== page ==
⦁ The irregularities or infractions committed by [the employee] in connection with his work as a bus driver constitute a serious misconduct or, at the very least, conduct analogous to serious misconduct, under the above-cited Article 282 of the Labor Code. To be sure, his tendency to speed up during his trips, his reckless driving, his picking up passengers in the middle of the road, his racing with other buses and his jostling for vantage positions do not speak well of him as a bus driver. While he denies being informed, when he was hired, of the duties and responsibilities of a driver — contained in a document submitted in evidence by the company — the requirement “3. to obey traffic rules and regulations as well as the company policies. 4. to ensure the safety of the riding public as well as the other vehicles and motorist (sic)” is so fundamental and so universal that any bus driver is expected to satisfy the requirement whether or not he has been so informed.

⦁ All told, we find substantial evidence supporting [the employee’s] removal as a bus driver…

Further, the employers cannot order employees to do things that are unreasonable and unlawful. For example, it would be unreasonable to require a janitor to prepare tax forms for the company or require a truck driver to break traffic laws which is an unlawful or criminal act that could result in a penalty and even imprisonment.

Cruz v. Roosevelt Colleges, Inc., G.R. No. 73053, 15 September 1989

⦁ [The managerial employee – a College Dean – was dismissed after refusing to comply with the order to give up her 6 teaching loads so she can focus on a program.]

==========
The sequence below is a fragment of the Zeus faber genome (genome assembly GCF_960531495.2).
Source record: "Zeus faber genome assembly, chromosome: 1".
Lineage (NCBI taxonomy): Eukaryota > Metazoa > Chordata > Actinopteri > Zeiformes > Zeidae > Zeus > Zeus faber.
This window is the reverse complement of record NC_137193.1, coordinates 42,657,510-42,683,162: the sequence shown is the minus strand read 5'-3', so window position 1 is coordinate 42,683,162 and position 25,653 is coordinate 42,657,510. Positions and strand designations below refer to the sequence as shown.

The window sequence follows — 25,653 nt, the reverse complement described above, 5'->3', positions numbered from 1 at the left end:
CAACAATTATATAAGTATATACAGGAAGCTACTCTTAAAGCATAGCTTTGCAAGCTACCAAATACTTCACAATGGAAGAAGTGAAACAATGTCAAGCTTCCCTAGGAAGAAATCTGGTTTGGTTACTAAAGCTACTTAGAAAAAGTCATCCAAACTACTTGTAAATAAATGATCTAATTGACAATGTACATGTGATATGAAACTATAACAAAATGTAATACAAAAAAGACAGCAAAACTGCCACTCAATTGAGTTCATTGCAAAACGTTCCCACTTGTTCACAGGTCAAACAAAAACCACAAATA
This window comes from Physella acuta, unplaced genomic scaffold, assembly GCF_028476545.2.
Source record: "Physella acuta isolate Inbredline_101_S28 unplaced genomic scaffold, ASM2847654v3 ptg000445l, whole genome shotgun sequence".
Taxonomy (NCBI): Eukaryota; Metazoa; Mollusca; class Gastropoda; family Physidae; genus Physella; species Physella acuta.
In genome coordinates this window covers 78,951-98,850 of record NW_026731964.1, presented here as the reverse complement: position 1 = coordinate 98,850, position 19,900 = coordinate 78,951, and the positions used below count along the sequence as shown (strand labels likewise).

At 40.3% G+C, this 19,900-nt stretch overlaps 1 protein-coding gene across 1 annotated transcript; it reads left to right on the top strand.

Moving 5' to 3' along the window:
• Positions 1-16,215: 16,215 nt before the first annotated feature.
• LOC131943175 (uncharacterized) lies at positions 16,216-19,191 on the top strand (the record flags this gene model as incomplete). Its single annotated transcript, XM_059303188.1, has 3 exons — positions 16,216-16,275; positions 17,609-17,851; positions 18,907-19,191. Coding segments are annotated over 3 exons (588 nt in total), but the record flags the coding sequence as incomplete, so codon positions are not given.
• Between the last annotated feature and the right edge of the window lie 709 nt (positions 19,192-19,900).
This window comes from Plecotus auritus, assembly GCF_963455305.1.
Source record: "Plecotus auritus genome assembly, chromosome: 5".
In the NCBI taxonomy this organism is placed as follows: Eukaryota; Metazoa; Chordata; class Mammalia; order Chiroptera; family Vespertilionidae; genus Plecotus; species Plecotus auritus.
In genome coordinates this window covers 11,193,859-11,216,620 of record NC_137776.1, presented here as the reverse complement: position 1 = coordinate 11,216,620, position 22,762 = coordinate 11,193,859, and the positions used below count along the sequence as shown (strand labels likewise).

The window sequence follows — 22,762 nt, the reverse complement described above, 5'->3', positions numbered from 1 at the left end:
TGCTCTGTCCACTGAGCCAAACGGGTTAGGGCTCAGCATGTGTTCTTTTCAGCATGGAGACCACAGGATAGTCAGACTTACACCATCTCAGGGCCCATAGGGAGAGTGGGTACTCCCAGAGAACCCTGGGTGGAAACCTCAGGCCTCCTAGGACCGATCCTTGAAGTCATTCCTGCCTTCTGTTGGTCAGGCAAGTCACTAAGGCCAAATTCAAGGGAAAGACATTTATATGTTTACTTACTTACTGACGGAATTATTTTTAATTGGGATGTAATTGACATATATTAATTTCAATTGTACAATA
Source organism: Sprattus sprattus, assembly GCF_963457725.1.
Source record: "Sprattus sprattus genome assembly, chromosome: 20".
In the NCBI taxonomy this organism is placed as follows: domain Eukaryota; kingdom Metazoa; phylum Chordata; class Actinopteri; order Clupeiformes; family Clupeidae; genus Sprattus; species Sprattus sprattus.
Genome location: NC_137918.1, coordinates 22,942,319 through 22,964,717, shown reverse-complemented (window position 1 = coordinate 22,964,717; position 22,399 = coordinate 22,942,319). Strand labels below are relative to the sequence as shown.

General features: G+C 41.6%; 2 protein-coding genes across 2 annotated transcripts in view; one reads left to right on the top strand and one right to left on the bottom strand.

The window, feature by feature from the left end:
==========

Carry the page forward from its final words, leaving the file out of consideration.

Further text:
⦁ With these principles in mind, we find no grave abuse of discretion committed by [the lower courts] in ruling [the employee’s] dismissal legal. Considering the fact that she was holding a managerial position, her refusal to abide by the lawful orders of her employers would lead to the erosion of the trust and confidence reposed on her. Loss of confidence is a valid ground for dismissing an employee and proof beyond reasonable doubt is not required. All that is needed is for the employer to establish a sufficient basis for the dismissal of an employee. The grant of teaching loads was only a privilege since as Dean, her first and primary function was to administer the particular college under her care and authority. Hence, the decision of Roosevelt Colleges to take away her six (6) teaching loads so that she can handle the Agro-Forestry Program, with the same pay is found to be reasonable and lawful. (Emphasis supplied.)

Again, the employer may only dismiss employees for willful disobedience if the order is reasonable, lawful, and made known to them.

d. Pertains to employee’s duties

4th Requisite: The order must pertain to the duties which he has been engaged to discharge.

In Wenphil Corporation v. Mallare, the employee – an Assistant Head – was dismissed after a heated altercation with a co-employee and subsequent refusal to report to a superior to discuss the incident.

Wenphil Corporation v. Mallare, En Banc, G.R. No. 80587, 08 February 1989